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Meeting a Knead in Atlanta's Refugee Community

Just Bakery of Atlanta employs resettled refugees and helps them attain a firmer economic footing.
Just Bakery of Atlanta employs resettled refugees and helps them attain a firmer economic footing.

“The whole world comes to you if you can come and be in this place.”

The place to which Leah Lonsbury is referring is Clarkston, Georgia. Many immigrants settle in Clarkston from truly all over the world – people from 50 countries across six continents – seeking to build a new life for themselves and their families. Because half of the residents in Clarkston are foreign born, a vibrant ethnic diversity and convergence of cultural practices defines the city. Come, and meet the whole world.

Bhima, Just Bakery’s assistant kitchen manager, lived in a Nepalese refugee camp for 17 years before immigrating to the United States. Click here to watch a video to learn more about what working for Just Bakery means to her.

But beneath that beauty and promise often lies struggle. As refugees work to achieve economic stability in their new home, they are often met with obstacles. At best, many have their education cut short or interrupted in the process of migration. But many receive no formal education. Without such credentials, not to mention the language barrier, many refugees struggle to gain access to jobs. And if they do secure one, it is likely to pay them far less than a living wage. This is a reality for many refugees in Clarkston, confirmed by the unusually high unemployment rate of 31.5 percent. 

What if this chronic problem of access could be alleviated? 

Lonsbury has responded in a unique and innovative way with the creation of Just Bakery of Atlanta. When she founded the bakery in 2017 to sit at “the crossroads of feeding people and creating justice in the world,” Lonsbury had a vision: to employ resettled refugees and help them attain a firmer economic footing. Her atypical business model provides job training, a professional bakery and small-business management certification and pays employees $15 an hour. Just Bakery also offers flexible business hours for those with families and small children.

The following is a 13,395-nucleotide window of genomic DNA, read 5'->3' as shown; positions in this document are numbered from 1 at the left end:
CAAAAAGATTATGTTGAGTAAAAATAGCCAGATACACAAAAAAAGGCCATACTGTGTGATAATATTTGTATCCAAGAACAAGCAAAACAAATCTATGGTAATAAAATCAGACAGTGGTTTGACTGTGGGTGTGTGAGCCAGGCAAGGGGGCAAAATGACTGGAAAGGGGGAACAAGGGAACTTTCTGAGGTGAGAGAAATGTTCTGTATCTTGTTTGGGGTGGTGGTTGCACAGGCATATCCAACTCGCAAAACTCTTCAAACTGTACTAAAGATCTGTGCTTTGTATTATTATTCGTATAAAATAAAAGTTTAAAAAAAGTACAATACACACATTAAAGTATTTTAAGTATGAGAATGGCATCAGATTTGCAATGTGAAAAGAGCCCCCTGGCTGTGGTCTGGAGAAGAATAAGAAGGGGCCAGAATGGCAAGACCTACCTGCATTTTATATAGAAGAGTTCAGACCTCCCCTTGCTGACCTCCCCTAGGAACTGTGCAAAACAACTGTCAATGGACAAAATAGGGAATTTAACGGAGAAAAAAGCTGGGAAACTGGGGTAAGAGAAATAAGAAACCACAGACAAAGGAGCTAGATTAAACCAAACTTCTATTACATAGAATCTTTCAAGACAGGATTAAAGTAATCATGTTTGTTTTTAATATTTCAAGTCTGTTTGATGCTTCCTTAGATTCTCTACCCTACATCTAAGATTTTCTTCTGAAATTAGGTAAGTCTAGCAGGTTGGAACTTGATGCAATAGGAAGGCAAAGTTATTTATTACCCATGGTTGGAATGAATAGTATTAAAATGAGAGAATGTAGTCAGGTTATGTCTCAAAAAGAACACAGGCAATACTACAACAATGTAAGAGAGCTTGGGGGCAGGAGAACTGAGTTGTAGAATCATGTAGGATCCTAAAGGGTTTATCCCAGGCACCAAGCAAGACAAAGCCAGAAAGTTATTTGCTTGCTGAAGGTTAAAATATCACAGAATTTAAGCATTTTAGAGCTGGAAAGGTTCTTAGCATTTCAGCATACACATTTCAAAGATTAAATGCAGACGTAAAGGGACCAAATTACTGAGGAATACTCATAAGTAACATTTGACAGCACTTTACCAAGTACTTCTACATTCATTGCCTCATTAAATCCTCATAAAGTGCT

Lorrie King, program manager for the United Methodist Committee on Relief’s reached out to Lonsbury with the possibility of a grant that would help Just Bakery continue to grow into its vision. “Leah and her team were stepping up where others were resigned to the status quo,” King said. “What they were doing fit perfectly with our Livelihoods portfolio, which seeks to provide grant support for programs of vocational and small-business training, financial literacy and microlending.” At nearly $100,000, the UMCOR grant will support Just Bakery’s job training and certification program, a storefront build-out and even a van for making deliveries.

Your gifts on UMCOR Sunday helps support lay the foundation for the United Methodist Committee on Relief (UMCOR) to share God’s love with communities everywhere.

At the moment, Just Bakery is operating from a church kitchen. The small-but-mighty crew sells their baked goods at farmer’s markets and festivals around Atlanta and, occasionally, through pop-up sales. 

“The UMCOR grant will allow us to go the next step,” continued Lonsbury. She is excited that the employees can offer their baked goods daily and for the bakery to be “a front-facing place with a regular presence in the community.” A space to claim as their own will also allow Just Bakery’s business model to expand into opportunities for retail training, giving its employees yet another skill to use in their resettlement phase and beyond. But Lonsbury dreams big, so she would love to see Just Bakery meet even more needs in the wider community like doubling as a gathering space for fellow refugees and hosting events for local nonprofits. 

UMCOR looks forward to seeing the ways in which this grant will further the mission of Just Bakery to be a compassionate and life-giving resource for refugees making Atlanta home. “I am excited to follow their star,” said King, “and continue our partnership however we are able.”

Sara Logeman, content strategist for Global Ministries.

One of six churchwide Special Sundays with offerings of The United Methodist Church, UMCOR Sunday calls United Methodists to share the goodness of life with those who hurt. Your gifts to UMCOR Sunday lay the foundation for the United Methodist Committee on Relief (UMCOR) to share God’s love with communities everywhere. The special offering underwrites UMCOR’s “costs of doing business.” This helps UMCOR to keep the promise that 100 percent of any gift to a specific UMCOR project will go toward that project, not administrative costs.

When you give generously on UMCOR Sunday, you make a difference in the lives of people who hurt. Give now.